The essence of mental illness
There are many different psychiatric disorders, syndromes or diagnoses. Consider the range of separate diagnoses—depression, anxiety, psychoses, compulsions, ADHD, eating disorders to mention a few. These are all superficially very different. Do they have anything in common?
I will argue that they all involve distortion of reality in some way. It is obvious if one is hearing voices or having visual hallucinations, less so when one is depressed. Even in depression, however, the depressed person perceives slights where none are intended, feels guilt where none is warranted, feels hopeless when objectively there are reasons for hope. Depending on severity depressed people are more or less aware that their feelings are unrealistic. At the most extreme they lack insight and may be psychotic. Often, however, they will volunteer quite readily that their personal pessimism is unwarranted but nevertheless quite compelling.
In anxiety disorders the fears are irrational or clearly excessive. One may worry they are having a heart attack when their heart rate increases or when they are breathless, even when they have had similar symptoms countless times before and have been physically examined to assure that nothing ominous is in fact happening.
In compulsions one may check and re-check or wash and re-wash even when someone is standing beside them telling them that neither is necessary and they have been reassured countless times before.
In ADHD there is an absence of self-discipline, the ability to self-monitor and self-regulate behaviour, even when the consequences of not doing so are clear and negative.
In Anorexia Nervosa people stop eating even when dangerously thin. They may continue to see themselves as overweight in the face of medical and social messages to the contrary.
No wonder the mentally ill are reluctant to seek help or acknowledge their problems. Who wants to admit that they are behaving in an irrational manner that is beyond their control? It is not easy to admit that one’s hurt feelings and anger are irrational and entirely self-inflicted. We all like to think that we are in control of our destinies even when the facts clearly suggest otherwise. Who wants to admit that they are out of control and helpless in the face of their distorted view of reality and self-destructive behaviour?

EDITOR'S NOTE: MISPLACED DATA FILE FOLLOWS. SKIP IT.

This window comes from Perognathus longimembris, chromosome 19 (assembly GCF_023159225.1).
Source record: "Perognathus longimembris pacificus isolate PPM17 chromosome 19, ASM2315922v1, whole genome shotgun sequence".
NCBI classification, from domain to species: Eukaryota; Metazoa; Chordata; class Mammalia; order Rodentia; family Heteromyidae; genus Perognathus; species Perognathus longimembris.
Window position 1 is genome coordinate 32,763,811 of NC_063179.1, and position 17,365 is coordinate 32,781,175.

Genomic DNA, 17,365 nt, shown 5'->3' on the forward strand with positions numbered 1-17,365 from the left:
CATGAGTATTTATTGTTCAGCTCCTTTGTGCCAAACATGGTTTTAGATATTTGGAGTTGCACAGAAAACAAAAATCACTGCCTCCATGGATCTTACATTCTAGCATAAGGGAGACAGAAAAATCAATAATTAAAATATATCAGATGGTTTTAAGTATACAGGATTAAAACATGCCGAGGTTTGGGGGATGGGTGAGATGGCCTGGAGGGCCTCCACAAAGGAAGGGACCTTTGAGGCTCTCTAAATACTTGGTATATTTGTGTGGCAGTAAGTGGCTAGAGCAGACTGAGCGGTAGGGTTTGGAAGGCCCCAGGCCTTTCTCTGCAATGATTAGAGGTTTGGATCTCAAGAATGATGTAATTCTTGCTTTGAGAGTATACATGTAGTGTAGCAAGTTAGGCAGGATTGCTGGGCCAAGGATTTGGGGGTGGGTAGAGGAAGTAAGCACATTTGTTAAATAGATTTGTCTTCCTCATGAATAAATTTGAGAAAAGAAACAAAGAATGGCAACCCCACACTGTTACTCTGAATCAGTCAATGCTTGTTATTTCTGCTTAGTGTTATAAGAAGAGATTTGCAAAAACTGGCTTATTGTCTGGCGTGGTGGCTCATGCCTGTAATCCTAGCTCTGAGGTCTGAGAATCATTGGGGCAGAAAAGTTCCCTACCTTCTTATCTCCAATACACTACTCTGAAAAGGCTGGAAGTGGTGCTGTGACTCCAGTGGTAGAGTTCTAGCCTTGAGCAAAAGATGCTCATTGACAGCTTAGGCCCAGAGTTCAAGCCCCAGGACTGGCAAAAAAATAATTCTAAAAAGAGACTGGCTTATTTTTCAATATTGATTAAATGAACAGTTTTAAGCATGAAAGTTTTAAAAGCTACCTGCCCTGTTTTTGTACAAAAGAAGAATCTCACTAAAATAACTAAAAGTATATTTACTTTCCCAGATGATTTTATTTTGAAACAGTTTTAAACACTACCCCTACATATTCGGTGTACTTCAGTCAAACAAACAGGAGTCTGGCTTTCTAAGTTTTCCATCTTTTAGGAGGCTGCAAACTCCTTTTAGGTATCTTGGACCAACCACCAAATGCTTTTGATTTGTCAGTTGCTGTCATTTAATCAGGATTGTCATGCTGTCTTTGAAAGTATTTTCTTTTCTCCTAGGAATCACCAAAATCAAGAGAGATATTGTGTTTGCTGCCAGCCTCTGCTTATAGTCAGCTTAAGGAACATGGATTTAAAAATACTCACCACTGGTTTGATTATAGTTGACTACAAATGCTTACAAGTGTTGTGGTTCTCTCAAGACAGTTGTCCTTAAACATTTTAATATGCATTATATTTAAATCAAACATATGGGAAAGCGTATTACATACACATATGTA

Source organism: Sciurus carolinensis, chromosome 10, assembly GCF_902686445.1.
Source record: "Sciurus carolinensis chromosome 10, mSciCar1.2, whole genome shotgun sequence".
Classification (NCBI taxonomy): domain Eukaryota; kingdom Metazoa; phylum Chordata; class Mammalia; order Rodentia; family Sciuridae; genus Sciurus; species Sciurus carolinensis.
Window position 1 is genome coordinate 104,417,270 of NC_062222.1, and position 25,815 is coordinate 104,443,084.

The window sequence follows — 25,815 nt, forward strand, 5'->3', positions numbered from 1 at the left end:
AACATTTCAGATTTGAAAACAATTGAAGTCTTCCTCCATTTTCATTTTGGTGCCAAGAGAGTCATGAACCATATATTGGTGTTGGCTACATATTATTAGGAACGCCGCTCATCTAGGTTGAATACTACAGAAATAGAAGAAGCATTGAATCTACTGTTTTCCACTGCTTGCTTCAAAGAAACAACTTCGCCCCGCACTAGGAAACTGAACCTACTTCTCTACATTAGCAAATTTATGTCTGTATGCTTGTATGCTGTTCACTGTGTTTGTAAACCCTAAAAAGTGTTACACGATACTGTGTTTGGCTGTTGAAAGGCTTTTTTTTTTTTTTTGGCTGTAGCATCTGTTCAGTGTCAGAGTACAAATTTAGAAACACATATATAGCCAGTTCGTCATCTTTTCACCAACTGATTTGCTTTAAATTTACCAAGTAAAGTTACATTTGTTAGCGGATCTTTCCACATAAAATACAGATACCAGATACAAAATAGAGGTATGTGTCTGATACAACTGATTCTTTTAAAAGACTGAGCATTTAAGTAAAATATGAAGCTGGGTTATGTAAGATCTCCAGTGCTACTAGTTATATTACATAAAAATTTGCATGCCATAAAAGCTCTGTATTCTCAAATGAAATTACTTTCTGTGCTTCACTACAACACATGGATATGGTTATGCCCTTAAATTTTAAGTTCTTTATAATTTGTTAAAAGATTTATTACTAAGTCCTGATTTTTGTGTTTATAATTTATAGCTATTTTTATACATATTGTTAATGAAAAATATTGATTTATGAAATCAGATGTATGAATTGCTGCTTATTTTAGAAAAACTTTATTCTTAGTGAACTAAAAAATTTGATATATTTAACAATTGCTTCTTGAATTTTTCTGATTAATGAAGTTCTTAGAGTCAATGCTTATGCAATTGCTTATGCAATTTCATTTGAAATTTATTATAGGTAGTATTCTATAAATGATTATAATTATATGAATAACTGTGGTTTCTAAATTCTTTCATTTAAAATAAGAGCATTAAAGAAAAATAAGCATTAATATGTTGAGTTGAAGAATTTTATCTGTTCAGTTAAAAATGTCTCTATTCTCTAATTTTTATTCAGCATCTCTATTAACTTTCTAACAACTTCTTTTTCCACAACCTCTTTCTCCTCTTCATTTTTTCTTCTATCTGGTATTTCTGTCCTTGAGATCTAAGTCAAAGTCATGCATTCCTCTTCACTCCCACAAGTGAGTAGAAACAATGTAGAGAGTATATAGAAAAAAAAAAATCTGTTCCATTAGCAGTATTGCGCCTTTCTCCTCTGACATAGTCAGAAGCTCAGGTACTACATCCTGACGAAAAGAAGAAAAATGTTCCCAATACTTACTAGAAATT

This is why it is so important in AA, for example, to acknowledge a higher power, however that is interpreted. It is essentially an admission that one is not in control. This applies not only to addictions but to mental illness of all sorts.
This is at the root of why stigma is so hard to get rid of and why so many people go so long without getting help, even when help is freely available and compassionately offered.
This is why seeing a therapist is often beneficial regardless of their particular brand of therapy. The very act of seeking treatment leads to an acknowledgment that there is a problem and that one’s view of reality is distorted. Verbalizing ones concerns almost always leads to a realization that ones thoughts, feelings and perceptions are distorted. A therapist, whatever form of therapy they are practicing gives an alternate interpretation of events and therefore changes the patient’s interpretation of what is happening to them. The mere act of diagnosis does this.
We all distort reality to a degree. So what differentiates the merely distressed from those with a diagnosis? Whether someone qualifies for a diagnosis depends on a somewhat arbitrary, man-made definition that has been agreed to by consensus. It usually involves a judgment that the distortions and distress are severe enough that they are causing impairment of function.